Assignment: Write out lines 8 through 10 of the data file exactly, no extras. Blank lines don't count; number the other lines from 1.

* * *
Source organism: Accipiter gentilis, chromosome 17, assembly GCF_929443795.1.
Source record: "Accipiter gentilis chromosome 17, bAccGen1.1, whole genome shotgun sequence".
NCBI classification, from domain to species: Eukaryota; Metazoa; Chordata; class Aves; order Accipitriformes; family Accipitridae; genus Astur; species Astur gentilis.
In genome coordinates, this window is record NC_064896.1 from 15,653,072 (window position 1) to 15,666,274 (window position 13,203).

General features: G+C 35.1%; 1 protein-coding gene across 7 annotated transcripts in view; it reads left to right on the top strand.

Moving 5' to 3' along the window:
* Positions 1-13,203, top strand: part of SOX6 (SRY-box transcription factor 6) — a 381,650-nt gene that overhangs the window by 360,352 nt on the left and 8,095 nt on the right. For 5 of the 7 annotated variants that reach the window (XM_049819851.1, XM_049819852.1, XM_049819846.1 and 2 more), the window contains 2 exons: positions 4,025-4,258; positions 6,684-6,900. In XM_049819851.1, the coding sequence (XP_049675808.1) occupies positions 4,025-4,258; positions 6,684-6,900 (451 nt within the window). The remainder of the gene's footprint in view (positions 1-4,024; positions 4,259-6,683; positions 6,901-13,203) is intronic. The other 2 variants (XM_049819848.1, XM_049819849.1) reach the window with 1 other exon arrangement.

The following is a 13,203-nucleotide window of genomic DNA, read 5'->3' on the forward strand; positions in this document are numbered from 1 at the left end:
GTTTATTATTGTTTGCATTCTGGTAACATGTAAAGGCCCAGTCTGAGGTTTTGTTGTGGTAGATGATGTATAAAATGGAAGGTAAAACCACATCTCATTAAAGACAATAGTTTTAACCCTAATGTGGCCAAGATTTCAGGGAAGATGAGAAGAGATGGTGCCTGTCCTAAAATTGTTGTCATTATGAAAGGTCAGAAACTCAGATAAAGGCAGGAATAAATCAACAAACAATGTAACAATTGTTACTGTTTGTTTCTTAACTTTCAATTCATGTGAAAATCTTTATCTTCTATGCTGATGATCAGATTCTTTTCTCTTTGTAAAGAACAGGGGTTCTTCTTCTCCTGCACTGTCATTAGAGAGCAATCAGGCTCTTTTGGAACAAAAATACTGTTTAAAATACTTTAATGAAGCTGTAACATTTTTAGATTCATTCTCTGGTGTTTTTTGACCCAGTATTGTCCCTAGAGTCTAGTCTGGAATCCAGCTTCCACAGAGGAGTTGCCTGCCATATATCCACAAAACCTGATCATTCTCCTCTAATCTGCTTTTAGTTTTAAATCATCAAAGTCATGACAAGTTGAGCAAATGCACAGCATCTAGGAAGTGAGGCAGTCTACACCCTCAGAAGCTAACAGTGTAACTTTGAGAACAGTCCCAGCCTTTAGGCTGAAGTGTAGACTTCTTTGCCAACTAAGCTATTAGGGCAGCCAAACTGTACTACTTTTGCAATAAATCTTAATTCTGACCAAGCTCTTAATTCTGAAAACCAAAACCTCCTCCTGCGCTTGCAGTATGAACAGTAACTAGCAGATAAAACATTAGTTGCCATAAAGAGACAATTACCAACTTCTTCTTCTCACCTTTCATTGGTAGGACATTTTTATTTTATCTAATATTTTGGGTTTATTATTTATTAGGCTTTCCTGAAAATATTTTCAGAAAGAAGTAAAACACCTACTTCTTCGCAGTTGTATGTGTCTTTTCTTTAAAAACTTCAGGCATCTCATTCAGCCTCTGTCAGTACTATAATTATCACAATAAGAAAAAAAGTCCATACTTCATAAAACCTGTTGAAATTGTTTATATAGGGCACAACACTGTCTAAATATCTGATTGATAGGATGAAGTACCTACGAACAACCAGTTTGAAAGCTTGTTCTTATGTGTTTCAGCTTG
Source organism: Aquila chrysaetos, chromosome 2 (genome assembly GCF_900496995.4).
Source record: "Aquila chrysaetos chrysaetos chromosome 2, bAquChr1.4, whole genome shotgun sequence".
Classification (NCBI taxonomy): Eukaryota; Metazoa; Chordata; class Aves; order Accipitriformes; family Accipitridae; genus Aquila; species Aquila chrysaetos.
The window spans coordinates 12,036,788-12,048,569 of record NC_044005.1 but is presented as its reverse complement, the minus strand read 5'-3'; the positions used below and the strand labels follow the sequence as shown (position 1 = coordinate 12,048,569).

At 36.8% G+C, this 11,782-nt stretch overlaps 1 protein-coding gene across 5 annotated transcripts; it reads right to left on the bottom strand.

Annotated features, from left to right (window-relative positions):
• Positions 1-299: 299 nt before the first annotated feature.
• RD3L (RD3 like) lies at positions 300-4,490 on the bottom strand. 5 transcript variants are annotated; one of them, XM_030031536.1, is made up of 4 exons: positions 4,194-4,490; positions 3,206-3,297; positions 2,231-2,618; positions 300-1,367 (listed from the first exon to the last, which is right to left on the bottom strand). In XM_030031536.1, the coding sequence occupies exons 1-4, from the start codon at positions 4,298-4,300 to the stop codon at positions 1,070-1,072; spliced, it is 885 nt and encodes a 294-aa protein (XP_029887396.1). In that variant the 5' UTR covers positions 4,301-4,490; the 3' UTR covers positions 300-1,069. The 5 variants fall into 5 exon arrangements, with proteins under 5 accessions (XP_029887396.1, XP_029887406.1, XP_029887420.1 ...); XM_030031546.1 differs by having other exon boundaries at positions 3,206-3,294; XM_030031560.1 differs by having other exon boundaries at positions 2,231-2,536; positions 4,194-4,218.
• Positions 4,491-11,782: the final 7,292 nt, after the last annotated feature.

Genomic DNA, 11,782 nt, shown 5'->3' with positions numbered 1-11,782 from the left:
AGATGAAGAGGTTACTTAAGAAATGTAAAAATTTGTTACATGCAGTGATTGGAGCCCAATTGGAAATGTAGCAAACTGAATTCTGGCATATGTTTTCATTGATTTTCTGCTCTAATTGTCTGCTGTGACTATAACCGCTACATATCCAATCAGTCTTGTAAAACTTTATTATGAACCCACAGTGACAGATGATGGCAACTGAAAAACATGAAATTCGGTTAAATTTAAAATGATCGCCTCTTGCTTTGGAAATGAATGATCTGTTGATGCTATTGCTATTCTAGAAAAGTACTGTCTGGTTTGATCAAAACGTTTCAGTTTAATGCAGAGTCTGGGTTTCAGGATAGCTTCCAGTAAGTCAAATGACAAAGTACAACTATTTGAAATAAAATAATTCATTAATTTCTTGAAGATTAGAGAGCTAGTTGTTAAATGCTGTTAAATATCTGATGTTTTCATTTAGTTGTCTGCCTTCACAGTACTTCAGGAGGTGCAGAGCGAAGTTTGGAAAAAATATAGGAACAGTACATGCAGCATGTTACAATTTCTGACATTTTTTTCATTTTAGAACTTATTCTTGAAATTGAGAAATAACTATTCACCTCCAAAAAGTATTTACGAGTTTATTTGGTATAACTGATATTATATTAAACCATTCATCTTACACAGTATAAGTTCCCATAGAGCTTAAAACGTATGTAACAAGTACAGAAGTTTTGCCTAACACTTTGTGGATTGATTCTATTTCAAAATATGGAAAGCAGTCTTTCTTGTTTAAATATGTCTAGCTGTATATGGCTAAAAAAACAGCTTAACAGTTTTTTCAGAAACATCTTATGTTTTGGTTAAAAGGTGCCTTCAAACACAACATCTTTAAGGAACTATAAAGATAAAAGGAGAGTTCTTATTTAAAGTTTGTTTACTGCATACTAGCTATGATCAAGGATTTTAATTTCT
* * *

The following is a 13,203-nucleotide window of genomic DNA, read 5'->3' on the forward strand; positions in this document are numbered from 1 at the left end:
GTTTATTATTGTTTGCATTCTGGTAACATGTAAAGGCCCAGTCTGAGGTTTTGTTGTGGTAGATGATGTATAAAATGGAAGGTAAAACCACATCTCATTAAAGACAATAGTTTTAACCCTAATGTGGCCAAGATTTCAGGGAAGATGAGAAGAGATGGTGCCTGTCCTAAAATTGTTGTCATTATGAAAGGTCAGAAACTCAGATAAAGGCAGGAATAAATCAACAAACAATGTAACAATTGTTACTGTTTGTTTCTTAACTTTCAATTCATGTGAAAATCTTTATCTTCTATGCTGATGATCAGATTCTTTTCTCTTTGTAAAGAACAGGGGTTCTTCTTCTCCTGCACTGTCATTAGAGAGCAATCAGGCTCTTTTGGAACAAAAATACTGTTTAAAATACTTTAATGAAGCTGTAACATTTTTAGATTCATTCTCTGGTGTTTTTTGACCCAGTATTGTCCCTAGAGTCTAGTCTGGAATCCAGCTTCCACAGAGGAGTTGCCTGCCATATATCCACAAAACCTGATCATTCTCCTCTAATCTGCTTTTAGTTTTAAATCATCAAAGTCATGACAAGTTGAGCAAATGCACAGCATCTAGGAAGTGAGGCAGTCTACACCCTCAGAAGCTAACAGTGTAACTTTGAGAACAGTCCCAGCCTTTAGGCTGAAGTGTAGACTTCTTTGCCAACTAAGCTATTAGGGCAGCCAAACTGTACTACTTTTGCAATAAATCTTAATTCTGACCAAGCTCTTAATTCTGAAAACCAAAACCTCCTCCTGCGCTTGCAGTATGAACAGTAACTAGCAGATAAAACATTAGTTGCCATAAAGAGACAATTACCAACTTCTTCTTCTCACCTTTCATTGGTAGGACATTTTTATTTTATCTAATATTTTGGGTTTATTATTTATTAGGCTTTCCTGAAAATATTTTCAGAAAGAAGTAAAACACCTACTTCTTCGCAGTTGTATGTGTCTTTTCTTTAAAAACTTCAGGCATCTCATTCAGCCTCTGTCAGTACTATAATTATCACAATAAGAAAAAAAGTCCATACTTCATAAAACCTGTTGAAATTGTTTATATAGGGCACAACACTGTCTAAATATCTGATTGATAGGATGAAGTACCTACGAACAACCAGTTTGAAAGCTTGTTCTTATGTGTTTCAGCTTG
Source organism: Aquila chrysaetos, chromosome 2 (genome assembly GCF_900496995.4).